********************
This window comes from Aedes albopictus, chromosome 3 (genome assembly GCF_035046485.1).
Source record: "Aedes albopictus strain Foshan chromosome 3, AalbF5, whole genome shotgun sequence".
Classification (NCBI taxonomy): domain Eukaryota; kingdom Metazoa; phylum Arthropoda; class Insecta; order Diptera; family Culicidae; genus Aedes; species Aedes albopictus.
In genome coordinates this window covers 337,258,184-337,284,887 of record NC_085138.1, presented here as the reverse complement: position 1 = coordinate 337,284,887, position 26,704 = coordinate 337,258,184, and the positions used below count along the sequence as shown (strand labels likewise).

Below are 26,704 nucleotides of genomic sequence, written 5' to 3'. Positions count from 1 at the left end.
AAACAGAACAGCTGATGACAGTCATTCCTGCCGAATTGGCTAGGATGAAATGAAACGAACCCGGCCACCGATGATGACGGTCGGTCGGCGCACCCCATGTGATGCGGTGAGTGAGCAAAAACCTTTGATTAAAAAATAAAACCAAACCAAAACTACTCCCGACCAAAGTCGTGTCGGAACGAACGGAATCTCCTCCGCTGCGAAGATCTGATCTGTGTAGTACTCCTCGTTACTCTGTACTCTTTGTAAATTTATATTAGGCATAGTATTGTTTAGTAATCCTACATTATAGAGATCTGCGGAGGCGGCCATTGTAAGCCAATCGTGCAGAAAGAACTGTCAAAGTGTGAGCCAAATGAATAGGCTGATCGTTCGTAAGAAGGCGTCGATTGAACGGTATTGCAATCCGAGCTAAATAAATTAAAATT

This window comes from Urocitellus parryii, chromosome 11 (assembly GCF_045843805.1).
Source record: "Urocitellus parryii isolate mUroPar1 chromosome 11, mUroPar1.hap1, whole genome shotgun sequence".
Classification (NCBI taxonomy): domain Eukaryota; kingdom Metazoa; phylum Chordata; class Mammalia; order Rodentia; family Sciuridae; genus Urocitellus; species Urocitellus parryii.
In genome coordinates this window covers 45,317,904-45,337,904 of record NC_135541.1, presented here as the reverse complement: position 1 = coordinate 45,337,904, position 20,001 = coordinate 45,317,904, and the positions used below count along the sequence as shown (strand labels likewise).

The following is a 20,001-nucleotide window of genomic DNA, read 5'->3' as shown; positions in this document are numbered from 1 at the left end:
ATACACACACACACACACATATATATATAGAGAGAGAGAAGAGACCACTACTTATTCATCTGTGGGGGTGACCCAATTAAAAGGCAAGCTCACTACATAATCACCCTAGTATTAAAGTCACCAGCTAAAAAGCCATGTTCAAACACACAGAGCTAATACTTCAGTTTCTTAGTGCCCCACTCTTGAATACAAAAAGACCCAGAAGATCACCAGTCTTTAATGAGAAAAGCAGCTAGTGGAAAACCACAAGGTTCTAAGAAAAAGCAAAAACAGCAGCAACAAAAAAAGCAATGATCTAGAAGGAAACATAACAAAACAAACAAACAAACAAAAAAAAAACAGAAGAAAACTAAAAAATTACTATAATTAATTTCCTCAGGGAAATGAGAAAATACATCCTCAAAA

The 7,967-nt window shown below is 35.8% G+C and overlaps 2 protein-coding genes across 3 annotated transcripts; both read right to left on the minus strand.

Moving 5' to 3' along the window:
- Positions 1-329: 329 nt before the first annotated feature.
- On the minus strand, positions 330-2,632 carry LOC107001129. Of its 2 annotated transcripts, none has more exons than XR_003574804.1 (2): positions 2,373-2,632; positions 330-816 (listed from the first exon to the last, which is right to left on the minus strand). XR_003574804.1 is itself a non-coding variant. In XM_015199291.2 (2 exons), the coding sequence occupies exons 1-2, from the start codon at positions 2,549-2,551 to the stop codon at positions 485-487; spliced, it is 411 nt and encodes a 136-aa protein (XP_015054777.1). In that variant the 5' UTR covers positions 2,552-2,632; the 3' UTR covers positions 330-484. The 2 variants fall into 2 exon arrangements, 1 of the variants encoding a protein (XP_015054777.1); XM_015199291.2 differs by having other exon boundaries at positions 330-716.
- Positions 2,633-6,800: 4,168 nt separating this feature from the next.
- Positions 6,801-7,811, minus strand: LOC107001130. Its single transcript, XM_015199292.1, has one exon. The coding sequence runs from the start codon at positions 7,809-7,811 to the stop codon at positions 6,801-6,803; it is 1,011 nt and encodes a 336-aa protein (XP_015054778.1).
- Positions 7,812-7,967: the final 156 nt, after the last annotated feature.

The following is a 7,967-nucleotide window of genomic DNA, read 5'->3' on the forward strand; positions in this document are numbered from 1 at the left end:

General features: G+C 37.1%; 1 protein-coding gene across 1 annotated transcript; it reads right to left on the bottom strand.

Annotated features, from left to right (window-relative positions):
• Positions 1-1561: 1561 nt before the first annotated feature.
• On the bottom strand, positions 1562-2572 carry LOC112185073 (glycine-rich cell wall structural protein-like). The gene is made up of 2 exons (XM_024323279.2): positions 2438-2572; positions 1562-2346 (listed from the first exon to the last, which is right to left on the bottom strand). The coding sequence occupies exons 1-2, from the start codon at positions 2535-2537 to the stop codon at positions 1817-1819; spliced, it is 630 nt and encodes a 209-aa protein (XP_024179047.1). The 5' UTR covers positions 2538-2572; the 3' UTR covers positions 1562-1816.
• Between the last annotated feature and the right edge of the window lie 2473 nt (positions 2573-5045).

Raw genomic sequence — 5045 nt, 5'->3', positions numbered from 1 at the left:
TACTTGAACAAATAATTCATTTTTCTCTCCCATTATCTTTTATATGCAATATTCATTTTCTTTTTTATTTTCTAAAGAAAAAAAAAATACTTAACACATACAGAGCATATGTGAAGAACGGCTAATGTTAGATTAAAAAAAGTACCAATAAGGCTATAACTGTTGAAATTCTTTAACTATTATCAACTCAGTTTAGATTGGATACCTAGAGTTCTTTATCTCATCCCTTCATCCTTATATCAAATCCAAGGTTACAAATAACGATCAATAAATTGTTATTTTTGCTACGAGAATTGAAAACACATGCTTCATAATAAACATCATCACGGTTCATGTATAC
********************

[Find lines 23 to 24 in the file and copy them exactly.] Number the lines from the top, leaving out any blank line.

• Positions 1-1561: 1561 nt before the first annotated feature.
• On the bottom strand, positions 1562-2572 carry LOC112185073 (glycine-rich cell wall structural protein-like). The gene is made up of 2 exons (XM_024323279.2): positions 2438-2572; positions 1562-2346 (listed from the first exon to the last, which is right to left on the bottom strand). The coding sequence occupies exons 1-2, from the start codon at positions 2535-2537 to the stop codon at positions 1817-1819; spliced, it is 630 nt and encodes a 209-aa protein (XP_024179047.1). The 5' UTR covers positions 2538-2572; the 3' UTR covers positions 1562-1816.